If you need it, the Presentation contains a short video (about 90 seconds) of Barker talking about the recent development of NRM’s. You can use this clip as a piece of background information to sensitise your students to some of the ideas identified in the main Presentation. The clip is linked from YouTube (so you will need an active Internet connection to play it) rather than embedded in the Presentation to keep the PowerPoint file down to a reasonable size (around 6mb as opposed to around 125…).

Although I haven’t included one here, if you have a favourite NRM case study (from the Moonies through Scientology to Heaven’s Gate…) it could be easily integrated into the Presentation to provide an empirical background to Barker’s observations.

Participate Collections

Sunday, August 19th, 2018

If you’re Pining for Padlet now it’s started to charge and place restrictions on its free accounts, you might be looking for a new home for your shared resources.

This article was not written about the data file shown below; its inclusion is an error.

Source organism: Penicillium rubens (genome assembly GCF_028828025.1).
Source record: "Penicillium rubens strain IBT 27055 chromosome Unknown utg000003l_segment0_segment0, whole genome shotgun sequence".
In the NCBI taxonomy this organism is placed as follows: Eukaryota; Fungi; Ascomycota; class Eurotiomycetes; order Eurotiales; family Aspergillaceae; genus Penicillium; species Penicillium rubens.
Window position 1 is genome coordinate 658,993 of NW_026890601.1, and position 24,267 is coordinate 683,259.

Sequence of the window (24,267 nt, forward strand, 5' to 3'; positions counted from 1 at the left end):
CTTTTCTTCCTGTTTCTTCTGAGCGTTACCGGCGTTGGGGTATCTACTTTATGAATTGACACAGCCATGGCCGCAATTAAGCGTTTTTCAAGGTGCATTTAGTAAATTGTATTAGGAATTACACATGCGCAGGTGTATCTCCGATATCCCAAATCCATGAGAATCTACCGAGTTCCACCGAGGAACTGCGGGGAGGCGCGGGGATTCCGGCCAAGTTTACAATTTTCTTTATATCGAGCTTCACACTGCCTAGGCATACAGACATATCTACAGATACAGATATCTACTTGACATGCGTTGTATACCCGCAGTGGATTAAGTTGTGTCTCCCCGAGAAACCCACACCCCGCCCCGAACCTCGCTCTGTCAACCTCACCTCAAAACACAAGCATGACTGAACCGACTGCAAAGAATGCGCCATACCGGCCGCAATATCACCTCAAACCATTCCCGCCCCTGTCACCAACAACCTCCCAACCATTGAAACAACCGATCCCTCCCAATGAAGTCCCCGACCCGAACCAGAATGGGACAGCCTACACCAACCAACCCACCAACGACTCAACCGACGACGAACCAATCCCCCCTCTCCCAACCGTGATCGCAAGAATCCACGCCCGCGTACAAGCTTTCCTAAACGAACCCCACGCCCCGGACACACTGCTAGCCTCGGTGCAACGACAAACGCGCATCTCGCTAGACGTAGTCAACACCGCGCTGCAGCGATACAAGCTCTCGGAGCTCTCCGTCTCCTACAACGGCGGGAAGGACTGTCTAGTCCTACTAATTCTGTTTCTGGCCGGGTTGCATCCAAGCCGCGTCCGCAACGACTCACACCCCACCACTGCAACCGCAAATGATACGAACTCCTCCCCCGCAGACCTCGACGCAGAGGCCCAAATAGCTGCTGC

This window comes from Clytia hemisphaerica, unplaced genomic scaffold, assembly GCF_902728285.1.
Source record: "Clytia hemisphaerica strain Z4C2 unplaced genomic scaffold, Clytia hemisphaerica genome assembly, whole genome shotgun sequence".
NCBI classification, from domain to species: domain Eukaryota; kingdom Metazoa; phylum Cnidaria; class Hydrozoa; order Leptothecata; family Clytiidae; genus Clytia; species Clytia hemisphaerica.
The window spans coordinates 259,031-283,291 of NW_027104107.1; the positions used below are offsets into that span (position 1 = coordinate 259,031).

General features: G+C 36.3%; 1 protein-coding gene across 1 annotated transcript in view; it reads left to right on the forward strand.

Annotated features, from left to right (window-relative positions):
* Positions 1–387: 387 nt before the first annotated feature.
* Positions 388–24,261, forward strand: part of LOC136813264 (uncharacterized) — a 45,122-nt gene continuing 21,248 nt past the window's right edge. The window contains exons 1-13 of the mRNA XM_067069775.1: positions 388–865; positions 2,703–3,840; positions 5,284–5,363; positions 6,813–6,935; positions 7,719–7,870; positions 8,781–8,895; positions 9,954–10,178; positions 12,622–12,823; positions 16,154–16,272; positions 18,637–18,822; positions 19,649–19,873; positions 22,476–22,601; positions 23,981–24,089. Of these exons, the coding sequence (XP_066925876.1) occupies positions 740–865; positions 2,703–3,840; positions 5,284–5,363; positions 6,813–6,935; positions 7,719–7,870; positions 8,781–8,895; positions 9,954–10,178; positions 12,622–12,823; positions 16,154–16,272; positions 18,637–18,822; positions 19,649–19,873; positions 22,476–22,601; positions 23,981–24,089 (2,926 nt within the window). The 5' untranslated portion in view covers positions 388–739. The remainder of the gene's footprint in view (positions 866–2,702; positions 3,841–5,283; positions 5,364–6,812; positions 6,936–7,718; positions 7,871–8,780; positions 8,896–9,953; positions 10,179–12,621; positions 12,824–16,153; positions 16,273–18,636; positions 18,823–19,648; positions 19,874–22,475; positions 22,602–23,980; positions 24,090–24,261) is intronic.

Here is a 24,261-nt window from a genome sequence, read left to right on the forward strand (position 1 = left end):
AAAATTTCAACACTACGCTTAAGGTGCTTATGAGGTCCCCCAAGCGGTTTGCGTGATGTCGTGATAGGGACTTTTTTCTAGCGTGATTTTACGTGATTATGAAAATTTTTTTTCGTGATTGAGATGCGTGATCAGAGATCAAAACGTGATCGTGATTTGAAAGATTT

If that’s the case (or even if it’s not) you could do worse than have a look at Participate Collections, a site where you can store resources and links – from pdf files and Word documents, through to video and web links.

Just create a free account and you’re ready to participate (pun sort-of intended)  by uploading or linking to resources. These can be organised into Collections – groups of related resources – that can be shared with anyone. You can also start different Collections, which is useful if you want to share stuff across a range of Units or Modules.